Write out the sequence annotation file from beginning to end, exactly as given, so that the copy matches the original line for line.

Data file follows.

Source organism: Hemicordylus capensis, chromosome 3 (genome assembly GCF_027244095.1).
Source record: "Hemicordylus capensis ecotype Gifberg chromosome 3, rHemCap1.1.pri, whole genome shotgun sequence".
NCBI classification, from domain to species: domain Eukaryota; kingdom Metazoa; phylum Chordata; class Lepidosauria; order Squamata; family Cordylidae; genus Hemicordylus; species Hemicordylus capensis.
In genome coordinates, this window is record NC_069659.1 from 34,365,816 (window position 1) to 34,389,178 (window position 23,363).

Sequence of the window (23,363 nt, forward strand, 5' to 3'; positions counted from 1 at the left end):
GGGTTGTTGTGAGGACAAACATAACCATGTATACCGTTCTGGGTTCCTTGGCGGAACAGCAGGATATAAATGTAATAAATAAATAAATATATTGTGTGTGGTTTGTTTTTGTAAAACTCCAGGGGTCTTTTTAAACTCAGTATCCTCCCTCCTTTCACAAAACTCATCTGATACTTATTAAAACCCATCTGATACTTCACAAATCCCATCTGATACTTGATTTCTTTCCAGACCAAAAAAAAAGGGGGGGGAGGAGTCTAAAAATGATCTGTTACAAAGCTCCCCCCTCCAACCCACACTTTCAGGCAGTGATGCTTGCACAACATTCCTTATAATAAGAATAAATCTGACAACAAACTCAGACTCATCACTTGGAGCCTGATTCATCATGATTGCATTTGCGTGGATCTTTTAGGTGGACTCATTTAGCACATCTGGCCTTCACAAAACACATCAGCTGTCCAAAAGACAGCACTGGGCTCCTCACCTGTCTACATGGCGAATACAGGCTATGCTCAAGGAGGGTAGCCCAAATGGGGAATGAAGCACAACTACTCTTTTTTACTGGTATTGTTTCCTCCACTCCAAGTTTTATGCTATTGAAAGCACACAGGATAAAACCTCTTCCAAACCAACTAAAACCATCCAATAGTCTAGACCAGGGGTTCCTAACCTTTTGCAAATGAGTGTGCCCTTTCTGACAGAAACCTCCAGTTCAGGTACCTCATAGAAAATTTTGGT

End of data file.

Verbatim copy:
Source organism: Hemicordylus capensis, chromosome 3 (genome assembly GCF_027244095.1).
Source record: "Hemicordylus capensis ecotype Gifberg chromosome 3, rHemCap1.1.pri, whole genome shotgun sequence".
NCBI classification, from domain to species: domain Eukaryota; kingdom Metazoa; phylum Chordata; class Lepidosauria; order Squamata; family Cordylidae; genus Hemicordylus; species Hemicordylus capensis.
In genome coordinates, this window is record NC_069659.1 from 34,365,816 (window position 1) to 34,389,178 (window position 23,363).

Sequence of the window (23,363 nt, forward strand, 5' to 3'; positions counted from 1 at the left end):
GGGTTGTTGTGAGGACAAACATAACCATGTATACCGTTCTGGGTTCCTTGGCGGAACAGCAGGATATAAATGTAATAAATAAATAAATATATTGTGTGTGGTTTGTTTTTGTAAAACTCCAGGGGTCTTTTTAAACTCAGTATCCTCCCTCCTTTCACAAAACTCATCTGATACTTATTAAAACCCATCTGATACTTCACAAATCCCATCTGATACTTGATTTCTTTCCAGACCAAAAAAAAAGGGGGGGGAGGAGTCTAAAAATGATCTGTTACAAAGCTCCCCCCTCCAACCCACACTTTCAGGCAGTGATGCTTGCACAACATTCCTTATAATAAGAATAAATCTGACAACAAACTCAGACTCATCACTTGGAGCCTGATTCATCATGATTGCATTTGCGTGGATCTTTTAGGTGGACTCATTTAGCACATCTGGCCTTCACAAAACACATCAGCTGTCCAAAAGACAGCACTGGGCTCCTCACCTGTCTACATGGCGAATACAGGCTATGCTCAAGGAGGGTAGCCCAAATGGGGAATGAAGCACAACTACTCTTTTTTACTGGTATTGTTTCCTCCACTCCAAGTTTTATGCTATTGAAAGCACACAGGATAAAACCTCTTCCAAACCAACTAAAACCATCCAATAGTCTAGACCAGGGGTTCCTAACCTTTTGCAAATGAGTGTGCCCTTTCTGACAGAAACCTCCAGTTCAGGTACCTCATAGAAAATTTTGGT